The observation (Fig. 2a, c) is important, as it shows that pressing the floating multicellular assembly can yield to hydrocarbon extraction. This in part may explain the nsPEF extraction, if we consider that pressure jumps are induced by each single PEF pulse [26]. While exerting pressure can facilitate a partial hydrocarbon extraction [27], after pressing, the cells are still adhered to the matrix holding considerable amount of hydrocarbons (Fig. 2b, c). This refers to additional mechanisms involved during the nsPEF application, which can promote further extraction and is subject of the next sections.

Microscopic observation during nsPEF treatment

Microalgae were submitted to trains of nsPEF and were observed real-time under a microscope using an electrode assembly (see “Methods” section, Fig. 9). Figure 3 shows selected images for a colony, performed during application of 500 pulses with 10 Hz repletion rate and electric field of 144 kV/cm. The associated color movies taken with the microscope are shown in the “Additional file 2” (treated with nsPEFs) and “Additional file 3” (sham treated), and are described in Additional file 1: Section 2-2).
Fig. 3

Real-time microscopic observation during treatment (500 pulses, 10 Hz, and 144 kV/cm) (magnification ×20). a Before treatment; b after 200 pulses at 20 s; c after 400 pulses at 40 s; d after 60 s; e after 100 s; f after 500 s

The images clearly show cells leaving the colony when PEF are applied with consequential separation from the matrix. The microscopic images are consistent with our macroscopic observations (refer to Additional file 1: Section 2-3). The phenomenon starts few seconds after treatment commences and continues for several minutes after treatment ends; its intensity depends on electric field amplitude and applied energy (for comparison of different electric fields, refer to Additional file 1: Section 2-1). This behavior of ‘cell hatching,’ where many cells suddenly leave their holding structure and sedimenting, is a new consequence to the already long list of biological effects of electric field pulses.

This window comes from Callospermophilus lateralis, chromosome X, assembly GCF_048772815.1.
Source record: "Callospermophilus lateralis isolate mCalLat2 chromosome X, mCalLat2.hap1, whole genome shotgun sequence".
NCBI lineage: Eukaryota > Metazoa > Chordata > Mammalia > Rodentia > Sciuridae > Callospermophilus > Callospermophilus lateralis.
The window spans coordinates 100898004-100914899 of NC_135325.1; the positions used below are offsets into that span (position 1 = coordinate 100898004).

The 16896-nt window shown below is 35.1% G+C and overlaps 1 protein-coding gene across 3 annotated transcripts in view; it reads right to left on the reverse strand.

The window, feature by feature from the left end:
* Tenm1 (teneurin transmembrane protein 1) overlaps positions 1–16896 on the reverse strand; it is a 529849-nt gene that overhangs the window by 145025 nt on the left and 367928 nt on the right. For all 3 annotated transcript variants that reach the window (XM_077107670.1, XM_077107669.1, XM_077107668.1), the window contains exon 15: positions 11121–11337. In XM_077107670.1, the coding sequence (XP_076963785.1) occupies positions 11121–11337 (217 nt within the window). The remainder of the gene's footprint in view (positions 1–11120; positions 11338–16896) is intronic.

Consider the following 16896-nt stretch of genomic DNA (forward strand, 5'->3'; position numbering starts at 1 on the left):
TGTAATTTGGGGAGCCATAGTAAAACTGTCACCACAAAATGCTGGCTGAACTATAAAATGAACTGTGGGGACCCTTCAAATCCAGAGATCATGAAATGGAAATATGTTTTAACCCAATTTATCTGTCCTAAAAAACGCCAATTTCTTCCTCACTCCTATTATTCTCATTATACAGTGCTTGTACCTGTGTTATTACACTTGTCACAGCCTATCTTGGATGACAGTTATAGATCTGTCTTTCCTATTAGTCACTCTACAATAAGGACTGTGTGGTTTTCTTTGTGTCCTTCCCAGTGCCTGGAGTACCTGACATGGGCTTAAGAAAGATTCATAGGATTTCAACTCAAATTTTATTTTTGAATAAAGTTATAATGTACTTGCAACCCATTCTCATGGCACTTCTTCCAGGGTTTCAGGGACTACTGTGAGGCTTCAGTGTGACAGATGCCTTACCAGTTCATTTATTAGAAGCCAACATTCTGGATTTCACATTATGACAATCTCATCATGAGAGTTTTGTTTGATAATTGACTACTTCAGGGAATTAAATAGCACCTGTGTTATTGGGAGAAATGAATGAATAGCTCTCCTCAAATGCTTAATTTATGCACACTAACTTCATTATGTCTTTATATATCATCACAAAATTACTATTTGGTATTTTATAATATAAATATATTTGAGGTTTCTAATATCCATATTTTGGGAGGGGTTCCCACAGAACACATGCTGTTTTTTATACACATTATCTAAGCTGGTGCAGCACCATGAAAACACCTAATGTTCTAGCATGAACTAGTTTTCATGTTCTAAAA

Voltage effects on hydrocarbon extraction

The dissociation effect on the multicellular assembly was clearly affecting the extracellular matrix. This was indeed confirmed by the analysis of the supernatant of pulsed floating microalgae obtained with the macroscopic approach on pulsing cuvettes (see Additional file 1: Section 2-3). Hydrocarbons were electro-extracted as shown by the fluorescence assay (see Additional file 1: Section 2-2).

To study the influence of voltage amplitude, three values of 21.5, 39, and 64 kV/cm electric fields were used. The results are summarized in Fig. 4. The spent energy for 2 cuvettes, both filled with 450 µl algae, was considered. Efficiency of electro-extraction was determined using supernatant color analyses. Various frequencies (pulse repetition rates) of 1, 10, 100, and 500 Hz were utilized. Data were compared according to energy spent, which depended on shot number and electric field (voltage). The supernatant was confirmed using TLC to be composed of hydrocarbons, more precisely polar lipids (see Additional file 1: Section 2-4, Figure S5).
Fig. 4

Percent of extraction according to spent energy (0.9 ml of algae), at various electric fields and pulse repetition frequencies